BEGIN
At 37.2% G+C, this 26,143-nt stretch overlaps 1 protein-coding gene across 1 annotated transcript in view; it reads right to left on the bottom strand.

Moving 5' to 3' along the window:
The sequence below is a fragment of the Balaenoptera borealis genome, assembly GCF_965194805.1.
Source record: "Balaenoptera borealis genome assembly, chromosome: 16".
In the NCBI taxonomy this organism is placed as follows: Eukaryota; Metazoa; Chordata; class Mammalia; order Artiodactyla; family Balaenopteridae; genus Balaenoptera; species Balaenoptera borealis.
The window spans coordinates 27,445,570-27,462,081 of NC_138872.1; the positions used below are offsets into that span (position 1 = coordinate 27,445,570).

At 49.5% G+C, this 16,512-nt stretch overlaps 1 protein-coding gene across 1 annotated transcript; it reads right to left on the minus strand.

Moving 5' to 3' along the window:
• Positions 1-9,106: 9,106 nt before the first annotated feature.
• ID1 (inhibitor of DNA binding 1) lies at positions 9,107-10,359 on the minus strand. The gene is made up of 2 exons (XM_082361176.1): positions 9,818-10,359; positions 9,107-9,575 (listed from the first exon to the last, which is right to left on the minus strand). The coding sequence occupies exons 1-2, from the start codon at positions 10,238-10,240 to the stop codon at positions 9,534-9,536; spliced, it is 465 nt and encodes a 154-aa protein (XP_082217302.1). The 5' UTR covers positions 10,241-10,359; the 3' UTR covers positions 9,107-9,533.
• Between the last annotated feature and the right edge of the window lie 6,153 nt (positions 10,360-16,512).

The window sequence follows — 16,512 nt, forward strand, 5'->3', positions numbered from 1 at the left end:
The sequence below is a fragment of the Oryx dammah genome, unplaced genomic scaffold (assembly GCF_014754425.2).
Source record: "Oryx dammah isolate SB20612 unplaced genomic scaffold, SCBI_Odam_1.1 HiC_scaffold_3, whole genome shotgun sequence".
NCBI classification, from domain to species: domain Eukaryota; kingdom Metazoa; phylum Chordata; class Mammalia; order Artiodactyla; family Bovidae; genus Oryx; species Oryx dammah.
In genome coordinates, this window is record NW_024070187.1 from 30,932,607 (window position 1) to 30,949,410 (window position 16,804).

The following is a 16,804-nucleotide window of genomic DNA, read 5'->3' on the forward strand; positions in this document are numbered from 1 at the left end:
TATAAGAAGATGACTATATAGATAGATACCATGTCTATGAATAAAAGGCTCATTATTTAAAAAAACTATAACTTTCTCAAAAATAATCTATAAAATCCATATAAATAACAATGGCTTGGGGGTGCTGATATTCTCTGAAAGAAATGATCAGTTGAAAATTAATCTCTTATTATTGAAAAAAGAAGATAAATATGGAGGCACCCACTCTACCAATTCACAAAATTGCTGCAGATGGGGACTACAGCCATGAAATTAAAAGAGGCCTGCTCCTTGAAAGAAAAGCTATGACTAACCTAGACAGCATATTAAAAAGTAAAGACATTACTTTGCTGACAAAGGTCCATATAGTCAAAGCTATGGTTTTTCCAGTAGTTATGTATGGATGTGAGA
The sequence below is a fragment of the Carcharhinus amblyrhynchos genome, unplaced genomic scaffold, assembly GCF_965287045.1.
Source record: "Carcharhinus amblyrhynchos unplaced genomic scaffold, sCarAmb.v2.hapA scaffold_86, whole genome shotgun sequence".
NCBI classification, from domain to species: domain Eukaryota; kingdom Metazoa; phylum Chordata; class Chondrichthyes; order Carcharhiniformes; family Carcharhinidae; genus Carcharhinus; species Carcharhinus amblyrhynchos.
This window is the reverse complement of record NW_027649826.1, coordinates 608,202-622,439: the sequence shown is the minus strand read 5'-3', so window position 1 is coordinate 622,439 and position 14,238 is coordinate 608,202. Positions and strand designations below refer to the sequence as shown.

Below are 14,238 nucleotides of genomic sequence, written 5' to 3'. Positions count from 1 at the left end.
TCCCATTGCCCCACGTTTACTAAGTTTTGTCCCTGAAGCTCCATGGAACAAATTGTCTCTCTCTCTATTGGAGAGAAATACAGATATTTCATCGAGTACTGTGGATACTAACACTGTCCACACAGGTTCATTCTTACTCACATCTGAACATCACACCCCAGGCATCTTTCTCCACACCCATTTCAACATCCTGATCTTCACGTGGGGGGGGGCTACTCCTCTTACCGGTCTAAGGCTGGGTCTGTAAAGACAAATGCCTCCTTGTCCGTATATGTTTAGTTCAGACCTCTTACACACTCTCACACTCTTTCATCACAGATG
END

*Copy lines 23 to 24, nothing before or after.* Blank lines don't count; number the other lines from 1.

Below are 14,238 nucleotides of genomic sequence, written 5' to 3'. Positions count from 1 at the left end.
TCCCATTGCCCCACGTTTACTAAGTTTTGTCCCTGAAGCTCCATGGAACAAATTGTCTCTCTCTCTATTGGAGAGAAATACAGATATTTCATCGAGTACTGTGGATACTAACACTGTCCACACAGGTTCATTCTTACTCACATCTGAACATCACACCCCAGGCATCTTTCTCCACACCCATTTCAACATCCTGATCTTCACGTGGGGGGGGGCTACTCCTCTTACCGGTCTAAGGCTGGGTCTGTAAAGACAAATGCCTCCTTGTCCGTATATGTTTAGTTCAGACCTCTTACACACTCTCACACTCTTTCATCACAGATG